“When I need to compete on Saturday for example, the Saturday before that I will go completely dead. During the open mat I will roll with everyone, back to back, and get my body empty. On Sunday I then rest. Monday, Tuesday, and Wednesday I keep everything the same, both my weight lifting and my Jiu Jitsu training, but I try to lower the volume. So let’s say I would normally have 8 sets of 4 on a Monday, I only do 5 sets of 4. Same weight, but maybe no accessory exercise.”

“What I have been doing more and more recently is take 2 days off completely before the tournament. As a young competitor you want to do so well at competition, but sometimes you drain yourself too much. You will then feel weak at the competition and think that you will need to train even harder before the next competition. That way you end up in a negative spiral. So it’s a lot of trial and error.”

Trial and error

“Going through phases of trial and error is also how I came to this specific system for Jiu Jitsu-specific strength training, and I learned that not every system works for everyone (either not in the specific phase that they are in at the moment, or just never). So I believe in my system, but I know some people are not going to get used to the volume involved, because of their muscle type.”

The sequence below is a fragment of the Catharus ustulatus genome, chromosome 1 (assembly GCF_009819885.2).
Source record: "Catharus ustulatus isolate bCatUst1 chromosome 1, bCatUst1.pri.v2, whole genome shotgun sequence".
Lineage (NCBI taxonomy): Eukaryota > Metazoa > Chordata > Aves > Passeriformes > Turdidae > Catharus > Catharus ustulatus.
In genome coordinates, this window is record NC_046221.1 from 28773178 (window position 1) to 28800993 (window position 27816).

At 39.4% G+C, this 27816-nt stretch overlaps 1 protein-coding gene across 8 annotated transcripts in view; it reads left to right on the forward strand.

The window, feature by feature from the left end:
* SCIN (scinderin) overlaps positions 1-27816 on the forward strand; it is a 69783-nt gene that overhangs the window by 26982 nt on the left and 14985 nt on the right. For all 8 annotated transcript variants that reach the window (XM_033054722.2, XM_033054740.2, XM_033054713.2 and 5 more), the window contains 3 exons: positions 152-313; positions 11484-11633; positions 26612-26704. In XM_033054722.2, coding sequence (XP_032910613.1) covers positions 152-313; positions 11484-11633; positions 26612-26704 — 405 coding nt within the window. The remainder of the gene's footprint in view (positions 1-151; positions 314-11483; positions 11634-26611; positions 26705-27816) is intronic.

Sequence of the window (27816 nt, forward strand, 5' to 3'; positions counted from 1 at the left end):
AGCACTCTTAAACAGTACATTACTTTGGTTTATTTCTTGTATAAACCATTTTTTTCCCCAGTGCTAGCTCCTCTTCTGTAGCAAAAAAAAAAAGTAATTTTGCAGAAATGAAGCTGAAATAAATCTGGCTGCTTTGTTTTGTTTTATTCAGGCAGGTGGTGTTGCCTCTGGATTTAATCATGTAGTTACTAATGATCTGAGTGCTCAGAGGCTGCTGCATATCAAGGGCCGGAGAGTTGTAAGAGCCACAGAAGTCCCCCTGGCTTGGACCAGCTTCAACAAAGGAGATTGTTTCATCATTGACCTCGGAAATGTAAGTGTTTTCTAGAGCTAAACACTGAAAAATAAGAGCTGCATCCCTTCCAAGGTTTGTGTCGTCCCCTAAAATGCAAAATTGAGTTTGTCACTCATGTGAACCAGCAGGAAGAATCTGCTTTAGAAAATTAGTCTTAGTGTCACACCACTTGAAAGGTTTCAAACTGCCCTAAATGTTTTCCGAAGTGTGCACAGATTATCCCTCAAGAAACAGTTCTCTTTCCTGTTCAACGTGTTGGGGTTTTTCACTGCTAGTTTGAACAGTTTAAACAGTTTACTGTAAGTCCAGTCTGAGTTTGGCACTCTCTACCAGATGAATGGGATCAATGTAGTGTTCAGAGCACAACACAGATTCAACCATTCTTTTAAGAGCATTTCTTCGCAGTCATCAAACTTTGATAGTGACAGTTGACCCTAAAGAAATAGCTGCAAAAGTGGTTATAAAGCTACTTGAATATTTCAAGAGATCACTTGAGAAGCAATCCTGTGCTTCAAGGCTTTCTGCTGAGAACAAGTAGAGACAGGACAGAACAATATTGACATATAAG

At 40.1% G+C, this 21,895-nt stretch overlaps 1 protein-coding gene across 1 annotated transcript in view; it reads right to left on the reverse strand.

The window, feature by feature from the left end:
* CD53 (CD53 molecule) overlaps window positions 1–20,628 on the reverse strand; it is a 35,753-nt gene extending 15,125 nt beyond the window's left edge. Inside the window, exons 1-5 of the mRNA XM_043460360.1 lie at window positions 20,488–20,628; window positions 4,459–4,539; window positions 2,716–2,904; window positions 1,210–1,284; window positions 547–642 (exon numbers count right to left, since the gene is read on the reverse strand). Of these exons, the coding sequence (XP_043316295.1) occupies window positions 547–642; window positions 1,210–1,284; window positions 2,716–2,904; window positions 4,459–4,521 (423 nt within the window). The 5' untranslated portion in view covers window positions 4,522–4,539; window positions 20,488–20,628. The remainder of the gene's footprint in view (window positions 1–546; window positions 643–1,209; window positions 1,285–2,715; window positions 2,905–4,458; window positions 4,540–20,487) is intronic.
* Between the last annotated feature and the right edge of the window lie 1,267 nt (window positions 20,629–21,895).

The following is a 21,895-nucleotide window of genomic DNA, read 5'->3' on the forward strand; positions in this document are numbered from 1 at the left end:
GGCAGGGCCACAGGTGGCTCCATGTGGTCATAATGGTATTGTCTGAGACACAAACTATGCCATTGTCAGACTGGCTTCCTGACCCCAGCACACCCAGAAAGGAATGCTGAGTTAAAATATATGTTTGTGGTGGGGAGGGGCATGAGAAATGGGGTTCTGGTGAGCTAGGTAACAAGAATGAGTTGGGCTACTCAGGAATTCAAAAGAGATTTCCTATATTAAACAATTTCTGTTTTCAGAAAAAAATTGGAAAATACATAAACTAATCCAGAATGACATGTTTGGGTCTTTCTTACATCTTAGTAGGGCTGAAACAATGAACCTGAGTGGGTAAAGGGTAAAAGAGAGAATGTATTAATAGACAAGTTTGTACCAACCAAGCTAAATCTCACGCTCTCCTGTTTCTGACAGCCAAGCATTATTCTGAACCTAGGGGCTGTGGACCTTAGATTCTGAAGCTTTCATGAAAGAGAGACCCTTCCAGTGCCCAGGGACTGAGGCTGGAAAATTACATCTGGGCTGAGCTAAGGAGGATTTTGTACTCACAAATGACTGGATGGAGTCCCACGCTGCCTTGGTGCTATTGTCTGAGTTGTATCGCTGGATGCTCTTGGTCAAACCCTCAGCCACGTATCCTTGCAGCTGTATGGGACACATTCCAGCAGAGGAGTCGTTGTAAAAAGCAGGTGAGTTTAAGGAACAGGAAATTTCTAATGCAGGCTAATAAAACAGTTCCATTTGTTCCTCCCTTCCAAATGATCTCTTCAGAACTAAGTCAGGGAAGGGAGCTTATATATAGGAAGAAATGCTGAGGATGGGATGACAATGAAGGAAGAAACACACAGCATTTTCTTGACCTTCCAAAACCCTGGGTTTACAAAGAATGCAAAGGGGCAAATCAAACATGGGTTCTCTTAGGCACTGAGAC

If you would like to listen to the entire interview with Maarten Bauwens, you can do so by watching the video below:


In the BJJ Fightgear Lockdown Talks, we interview top Jiu Jitsu competitors and people in the scene, about life during the COVID-19 lockdown, explore the story behind the person, and other interesting BJJ-related topics, such as diet, motivation and competition and more.